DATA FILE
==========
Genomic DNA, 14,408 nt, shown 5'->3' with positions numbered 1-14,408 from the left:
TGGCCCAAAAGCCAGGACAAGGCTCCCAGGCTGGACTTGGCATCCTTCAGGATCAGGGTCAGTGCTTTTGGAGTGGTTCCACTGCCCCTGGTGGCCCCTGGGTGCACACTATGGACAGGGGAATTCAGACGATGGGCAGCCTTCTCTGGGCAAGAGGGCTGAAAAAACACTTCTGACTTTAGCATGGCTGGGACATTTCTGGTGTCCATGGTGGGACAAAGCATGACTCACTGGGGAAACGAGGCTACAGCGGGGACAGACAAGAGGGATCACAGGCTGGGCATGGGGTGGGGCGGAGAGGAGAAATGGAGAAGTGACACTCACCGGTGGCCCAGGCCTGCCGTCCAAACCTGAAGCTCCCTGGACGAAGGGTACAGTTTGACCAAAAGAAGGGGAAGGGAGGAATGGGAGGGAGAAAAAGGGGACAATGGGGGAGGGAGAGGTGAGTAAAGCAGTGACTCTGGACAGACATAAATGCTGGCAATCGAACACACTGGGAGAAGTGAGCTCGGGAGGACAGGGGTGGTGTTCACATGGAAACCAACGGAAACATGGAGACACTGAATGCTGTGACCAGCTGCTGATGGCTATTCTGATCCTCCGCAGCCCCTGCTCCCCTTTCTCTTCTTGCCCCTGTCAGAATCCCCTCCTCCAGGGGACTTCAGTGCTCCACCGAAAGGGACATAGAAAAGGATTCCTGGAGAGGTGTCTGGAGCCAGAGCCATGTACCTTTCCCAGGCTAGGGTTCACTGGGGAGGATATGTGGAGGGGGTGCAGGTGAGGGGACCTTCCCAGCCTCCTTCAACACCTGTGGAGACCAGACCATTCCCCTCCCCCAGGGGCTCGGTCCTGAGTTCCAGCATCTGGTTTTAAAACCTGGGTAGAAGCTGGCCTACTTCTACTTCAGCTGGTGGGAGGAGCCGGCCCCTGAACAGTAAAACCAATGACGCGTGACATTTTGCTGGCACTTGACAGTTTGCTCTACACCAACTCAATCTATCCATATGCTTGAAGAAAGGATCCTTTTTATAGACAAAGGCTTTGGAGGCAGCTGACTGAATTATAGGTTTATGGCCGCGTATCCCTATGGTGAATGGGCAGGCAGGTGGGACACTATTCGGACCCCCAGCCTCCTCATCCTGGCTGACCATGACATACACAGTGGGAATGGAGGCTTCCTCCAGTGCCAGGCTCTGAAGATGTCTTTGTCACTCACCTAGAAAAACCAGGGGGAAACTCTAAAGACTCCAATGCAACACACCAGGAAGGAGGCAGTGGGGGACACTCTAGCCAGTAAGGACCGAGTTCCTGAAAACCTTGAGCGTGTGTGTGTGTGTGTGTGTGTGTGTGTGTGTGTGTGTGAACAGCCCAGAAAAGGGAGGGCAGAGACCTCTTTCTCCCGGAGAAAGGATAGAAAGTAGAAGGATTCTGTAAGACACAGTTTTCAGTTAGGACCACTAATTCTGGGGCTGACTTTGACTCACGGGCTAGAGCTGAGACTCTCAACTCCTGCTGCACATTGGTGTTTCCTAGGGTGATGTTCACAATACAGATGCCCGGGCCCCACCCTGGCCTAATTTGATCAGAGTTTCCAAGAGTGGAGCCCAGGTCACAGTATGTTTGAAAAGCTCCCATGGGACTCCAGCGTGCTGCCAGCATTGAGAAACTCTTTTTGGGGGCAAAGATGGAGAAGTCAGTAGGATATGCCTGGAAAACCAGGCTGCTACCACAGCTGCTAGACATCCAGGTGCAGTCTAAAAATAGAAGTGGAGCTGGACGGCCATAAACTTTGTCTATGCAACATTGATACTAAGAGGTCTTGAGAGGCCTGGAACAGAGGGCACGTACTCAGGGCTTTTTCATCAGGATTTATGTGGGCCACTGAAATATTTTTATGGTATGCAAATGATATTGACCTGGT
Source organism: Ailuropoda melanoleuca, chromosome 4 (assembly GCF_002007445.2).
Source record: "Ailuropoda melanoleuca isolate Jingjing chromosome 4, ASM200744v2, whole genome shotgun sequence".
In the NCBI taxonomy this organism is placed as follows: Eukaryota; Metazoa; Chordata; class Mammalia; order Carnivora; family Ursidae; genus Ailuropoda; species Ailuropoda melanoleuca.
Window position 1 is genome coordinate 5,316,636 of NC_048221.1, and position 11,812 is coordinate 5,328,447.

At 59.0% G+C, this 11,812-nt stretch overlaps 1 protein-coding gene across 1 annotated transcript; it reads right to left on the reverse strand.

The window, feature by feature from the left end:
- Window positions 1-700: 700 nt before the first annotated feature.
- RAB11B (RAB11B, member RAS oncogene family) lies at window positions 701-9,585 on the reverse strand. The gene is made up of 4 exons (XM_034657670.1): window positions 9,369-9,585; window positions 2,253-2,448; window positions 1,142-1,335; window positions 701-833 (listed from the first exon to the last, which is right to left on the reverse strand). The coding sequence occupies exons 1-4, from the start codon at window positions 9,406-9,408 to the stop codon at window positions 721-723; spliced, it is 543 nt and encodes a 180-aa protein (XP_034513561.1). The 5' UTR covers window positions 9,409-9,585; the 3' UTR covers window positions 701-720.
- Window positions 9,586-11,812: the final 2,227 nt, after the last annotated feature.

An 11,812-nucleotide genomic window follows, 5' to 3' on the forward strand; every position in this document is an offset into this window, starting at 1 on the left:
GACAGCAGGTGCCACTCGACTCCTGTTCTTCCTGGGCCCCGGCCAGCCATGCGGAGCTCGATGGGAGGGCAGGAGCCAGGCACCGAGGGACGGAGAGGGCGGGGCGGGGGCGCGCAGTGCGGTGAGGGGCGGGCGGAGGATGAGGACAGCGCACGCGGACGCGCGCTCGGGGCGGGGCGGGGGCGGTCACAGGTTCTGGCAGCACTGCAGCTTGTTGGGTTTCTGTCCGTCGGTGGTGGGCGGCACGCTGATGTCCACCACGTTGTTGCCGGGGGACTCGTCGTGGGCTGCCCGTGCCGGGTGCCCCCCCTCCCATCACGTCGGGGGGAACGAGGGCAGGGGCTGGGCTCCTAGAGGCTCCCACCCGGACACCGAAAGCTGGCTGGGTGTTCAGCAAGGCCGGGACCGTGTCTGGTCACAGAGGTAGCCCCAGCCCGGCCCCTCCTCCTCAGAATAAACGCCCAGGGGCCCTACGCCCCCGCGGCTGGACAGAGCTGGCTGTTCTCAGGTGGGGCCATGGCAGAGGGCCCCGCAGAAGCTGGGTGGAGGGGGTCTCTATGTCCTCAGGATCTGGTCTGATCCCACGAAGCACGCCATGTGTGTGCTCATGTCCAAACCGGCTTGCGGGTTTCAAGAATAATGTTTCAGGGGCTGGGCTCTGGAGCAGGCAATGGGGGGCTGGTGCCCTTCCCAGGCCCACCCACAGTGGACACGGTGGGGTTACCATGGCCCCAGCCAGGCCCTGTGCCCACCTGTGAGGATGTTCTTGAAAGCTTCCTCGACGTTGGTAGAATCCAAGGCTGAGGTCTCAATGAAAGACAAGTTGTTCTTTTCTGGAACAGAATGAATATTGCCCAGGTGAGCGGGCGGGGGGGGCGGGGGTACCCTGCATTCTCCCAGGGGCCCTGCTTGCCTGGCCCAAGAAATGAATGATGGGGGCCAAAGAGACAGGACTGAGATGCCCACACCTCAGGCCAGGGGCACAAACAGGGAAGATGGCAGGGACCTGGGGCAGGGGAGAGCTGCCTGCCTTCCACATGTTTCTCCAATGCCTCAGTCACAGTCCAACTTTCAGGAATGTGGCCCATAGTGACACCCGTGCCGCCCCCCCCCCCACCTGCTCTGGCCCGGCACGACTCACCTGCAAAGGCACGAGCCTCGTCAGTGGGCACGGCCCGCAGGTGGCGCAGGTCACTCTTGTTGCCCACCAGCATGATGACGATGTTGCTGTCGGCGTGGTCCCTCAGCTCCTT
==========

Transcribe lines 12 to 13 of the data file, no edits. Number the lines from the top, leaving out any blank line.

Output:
An 11,812-nucleotide genomic window follows, 5' to 3' on the forward strand; every position in this document is an offset into this window, starting at 1 on the left:
GACAGCAGGTGCCACTCGACTCCTGTTCTTCCTGGGCCCCGGCCAGCCATGCGGAGCTCGATGGGAGGGCAGGAGCCAGGCACCGAGGGACGGAGAGGGCGGGGCGGGGGCGCGCAGTGCGGTGAGGGGCGGGCGGAGGATGAGGACAGCGCACGCGGACGCGCGCTCGGGGCGGGGCGGGGGCGGTCACAGGTTCTGGCAGCACTGCAGCTTGTTGGGTTTCTGTCCGTCGGTGGTGGGCGGCACGCTGATGTCCACCACGTTGTTGCCGGGGGACTCGTCGTGGGCTGCCCGTGCCGGGTGCCCCCCCTCCCATCACGTCGGGGGGAACGAGGGCAGGGGCTGGGCTCCTAGAGGCTCCCACCCGGACACCGAAAGCTGGCTGGGTGTTCAGCAAGGCCGGGACCGTGTCTGGTCACAGAGGTAGCCCCAGCCCGGCCCCTCCTCCTCAGAATAAACGCCCAGGGGCCCTACGCCCCCGCGGCTGGACAGAGCTGGCTGTTCTCAGGTGGGGCCATGGCAGAGGGCCCCGCAGAAGCTGGGTGGAGGGGGTCTCTATGTCCTCAGGATCTGGTCTGATCCCACGAAGCACGCCATGTGTGTGCTCATGTCCAAACCGGCTTGCGGGTTTCAAGAATAATGTTTCAGGGGCTGGGCTCTGGAGCAGGCAATGGGGGGCTGGTGCCCTTCCCAGGCCCACCCACAGTGGACACGGTGGGGTTACCATGGCCCCAGCCAGGCCCTGTGCCCACCTGTGAGGATGTTCTTGAAAGCTTCCTCGACGTTGGTAGAATCCAAGGCTGAGGTCTCAATGAAAGACAAGTTGTTCTTTTCTGGAACAGAATGAATATTGCCCAGGTGAGCGGGCGGGGGGGGCGGGGGTACCCTGCATTCTCCCAGGGGCCCTGCTTGCCTGGCCCAAGAAATGAATGATGGGGGCCAAAGAGACAGGACTGAGATGCCCACACCTCAGGCCAGGGGCACAAACAGGGAAGATGGCAGGGACCTGGGGCAGGGGAGAGCTGCCTGCCTTCCACATGTTTCTCCAATGCCTCAGTCACAGTCCAACTTTCAGGAATGTGGCCCATAGTGACACCCGTGCCGCCCCCCCCCCCACCTGCTCTGGCCCGGCACGACTCACCTGCAAAGGCACGAGCCTCGTCAGTGGGCACGGCCCGCAGGTGGCGCAGGTCACTCTTGTTGCCCACCAGCATGATGACGATGTTGCTGTCGGCGTGGTCCCTCAGCTCCTT